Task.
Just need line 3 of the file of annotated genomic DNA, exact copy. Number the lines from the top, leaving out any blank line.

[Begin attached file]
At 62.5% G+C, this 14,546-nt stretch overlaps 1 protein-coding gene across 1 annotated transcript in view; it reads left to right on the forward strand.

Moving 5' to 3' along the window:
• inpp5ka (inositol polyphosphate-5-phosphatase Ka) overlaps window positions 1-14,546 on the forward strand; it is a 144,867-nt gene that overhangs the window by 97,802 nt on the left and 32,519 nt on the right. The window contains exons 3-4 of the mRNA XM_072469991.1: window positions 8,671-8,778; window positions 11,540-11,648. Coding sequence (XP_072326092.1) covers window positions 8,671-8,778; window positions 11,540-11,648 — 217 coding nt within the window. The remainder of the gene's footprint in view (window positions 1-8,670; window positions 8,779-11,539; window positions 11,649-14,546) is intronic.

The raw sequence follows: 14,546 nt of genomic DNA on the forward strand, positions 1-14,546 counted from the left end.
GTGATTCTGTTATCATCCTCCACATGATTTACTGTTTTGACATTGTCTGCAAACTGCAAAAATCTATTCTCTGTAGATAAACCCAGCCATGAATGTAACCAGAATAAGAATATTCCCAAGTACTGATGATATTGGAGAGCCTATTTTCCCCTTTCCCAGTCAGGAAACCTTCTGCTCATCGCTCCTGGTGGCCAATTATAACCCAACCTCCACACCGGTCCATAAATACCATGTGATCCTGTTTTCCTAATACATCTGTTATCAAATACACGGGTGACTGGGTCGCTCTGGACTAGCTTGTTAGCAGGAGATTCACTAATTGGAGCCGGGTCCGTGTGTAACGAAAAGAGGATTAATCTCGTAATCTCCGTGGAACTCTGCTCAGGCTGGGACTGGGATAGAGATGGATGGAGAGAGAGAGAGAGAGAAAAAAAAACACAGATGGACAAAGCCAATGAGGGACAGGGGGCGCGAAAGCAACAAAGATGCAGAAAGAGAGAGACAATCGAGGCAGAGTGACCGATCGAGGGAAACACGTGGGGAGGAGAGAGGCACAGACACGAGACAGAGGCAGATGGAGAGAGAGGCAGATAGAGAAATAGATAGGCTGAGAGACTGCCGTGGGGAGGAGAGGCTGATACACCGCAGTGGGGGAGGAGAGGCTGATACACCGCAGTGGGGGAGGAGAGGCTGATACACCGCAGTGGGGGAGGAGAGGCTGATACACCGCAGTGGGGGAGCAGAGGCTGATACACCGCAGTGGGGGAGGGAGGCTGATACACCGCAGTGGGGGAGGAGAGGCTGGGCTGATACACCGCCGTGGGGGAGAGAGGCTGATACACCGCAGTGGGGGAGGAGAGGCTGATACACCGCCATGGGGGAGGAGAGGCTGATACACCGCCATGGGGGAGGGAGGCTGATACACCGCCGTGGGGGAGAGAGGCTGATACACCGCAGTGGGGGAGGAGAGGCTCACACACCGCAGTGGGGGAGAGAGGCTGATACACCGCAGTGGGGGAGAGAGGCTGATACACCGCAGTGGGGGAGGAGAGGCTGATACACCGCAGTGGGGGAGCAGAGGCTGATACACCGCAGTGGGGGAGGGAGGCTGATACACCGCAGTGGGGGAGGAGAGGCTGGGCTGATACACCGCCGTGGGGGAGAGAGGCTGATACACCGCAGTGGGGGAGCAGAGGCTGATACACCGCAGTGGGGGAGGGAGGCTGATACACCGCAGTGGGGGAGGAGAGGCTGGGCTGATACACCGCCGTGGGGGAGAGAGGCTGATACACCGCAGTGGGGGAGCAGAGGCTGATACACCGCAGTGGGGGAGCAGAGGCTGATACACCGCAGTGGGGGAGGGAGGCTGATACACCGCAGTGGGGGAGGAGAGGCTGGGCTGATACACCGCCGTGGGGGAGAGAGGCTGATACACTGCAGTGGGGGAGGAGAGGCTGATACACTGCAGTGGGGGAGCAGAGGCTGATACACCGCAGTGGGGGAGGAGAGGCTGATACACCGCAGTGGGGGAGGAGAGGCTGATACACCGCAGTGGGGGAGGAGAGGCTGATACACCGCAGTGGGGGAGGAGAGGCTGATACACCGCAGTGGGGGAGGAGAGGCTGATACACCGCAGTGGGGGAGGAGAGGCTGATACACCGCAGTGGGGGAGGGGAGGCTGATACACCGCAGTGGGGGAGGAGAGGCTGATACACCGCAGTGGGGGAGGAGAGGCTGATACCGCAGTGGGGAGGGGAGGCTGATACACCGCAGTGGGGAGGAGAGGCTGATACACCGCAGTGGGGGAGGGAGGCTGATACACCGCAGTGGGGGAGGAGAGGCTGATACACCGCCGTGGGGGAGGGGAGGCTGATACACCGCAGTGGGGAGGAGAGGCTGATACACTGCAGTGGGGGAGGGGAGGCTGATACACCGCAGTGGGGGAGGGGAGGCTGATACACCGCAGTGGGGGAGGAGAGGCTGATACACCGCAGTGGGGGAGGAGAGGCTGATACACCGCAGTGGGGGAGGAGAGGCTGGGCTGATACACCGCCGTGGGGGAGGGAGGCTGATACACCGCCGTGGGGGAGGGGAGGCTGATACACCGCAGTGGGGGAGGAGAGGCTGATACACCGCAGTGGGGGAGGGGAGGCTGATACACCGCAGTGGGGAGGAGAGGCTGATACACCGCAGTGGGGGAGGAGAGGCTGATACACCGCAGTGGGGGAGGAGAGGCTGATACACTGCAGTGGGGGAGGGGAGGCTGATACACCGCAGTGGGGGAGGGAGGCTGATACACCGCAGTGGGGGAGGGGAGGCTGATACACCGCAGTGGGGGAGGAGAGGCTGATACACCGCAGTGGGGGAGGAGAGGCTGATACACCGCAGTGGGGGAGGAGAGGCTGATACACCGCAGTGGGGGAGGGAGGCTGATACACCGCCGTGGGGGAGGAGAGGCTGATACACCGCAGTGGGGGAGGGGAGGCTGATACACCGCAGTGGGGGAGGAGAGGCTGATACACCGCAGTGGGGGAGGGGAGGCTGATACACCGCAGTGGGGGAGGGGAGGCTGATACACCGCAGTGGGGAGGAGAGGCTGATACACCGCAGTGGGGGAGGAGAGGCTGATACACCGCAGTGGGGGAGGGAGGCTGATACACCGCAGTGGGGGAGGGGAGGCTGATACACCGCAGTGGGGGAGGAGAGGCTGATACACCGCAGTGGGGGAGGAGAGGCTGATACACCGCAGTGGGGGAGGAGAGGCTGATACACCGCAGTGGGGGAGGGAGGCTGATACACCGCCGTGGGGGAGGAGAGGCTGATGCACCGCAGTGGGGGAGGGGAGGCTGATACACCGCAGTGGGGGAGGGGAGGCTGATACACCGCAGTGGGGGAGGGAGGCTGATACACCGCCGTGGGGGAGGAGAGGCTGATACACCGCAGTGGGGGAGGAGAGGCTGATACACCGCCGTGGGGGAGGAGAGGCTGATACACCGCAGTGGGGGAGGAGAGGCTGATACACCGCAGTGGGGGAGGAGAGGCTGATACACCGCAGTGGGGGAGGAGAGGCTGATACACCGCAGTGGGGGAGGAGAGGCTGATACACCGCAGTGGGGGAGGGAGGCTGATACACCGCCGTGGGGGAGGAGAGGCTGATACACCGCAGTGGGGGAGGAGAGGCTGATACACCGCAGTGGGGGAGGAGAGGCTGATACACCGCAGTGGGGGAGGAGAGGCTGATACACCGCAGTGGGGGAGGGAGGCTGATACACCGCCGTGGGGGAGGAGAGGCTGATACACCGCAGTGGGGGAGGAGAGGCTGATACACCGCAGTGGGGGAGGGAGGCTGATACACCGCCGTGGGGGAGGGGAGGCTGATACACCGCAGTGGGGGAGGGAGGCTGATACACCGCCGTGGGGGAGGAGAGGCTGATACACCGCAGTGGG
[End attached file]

• inpp5ka (inositol polyphosphate-5-phosphatase Ka) overlaps window positions 1-14,546 on the forward strand; it is a 144,867-nt gene that overhangs the window by 97,802 nt on the left and 32,519 nt on the right. The window contains exons 3-4 of the mRNA XM_072469991.1: window positions 8,671-8,778; window positions 11,540-11,648. Coding sequence (XP_072326092.1) covers window positions 8,671-8,778; window positions 11,540-11,648 — 217 coding nt within the window. The remainder of the gene's footprint in view (window positions 1-8,670; window positions 8,779-11,539; window positions 11,649-14,546) is intronic.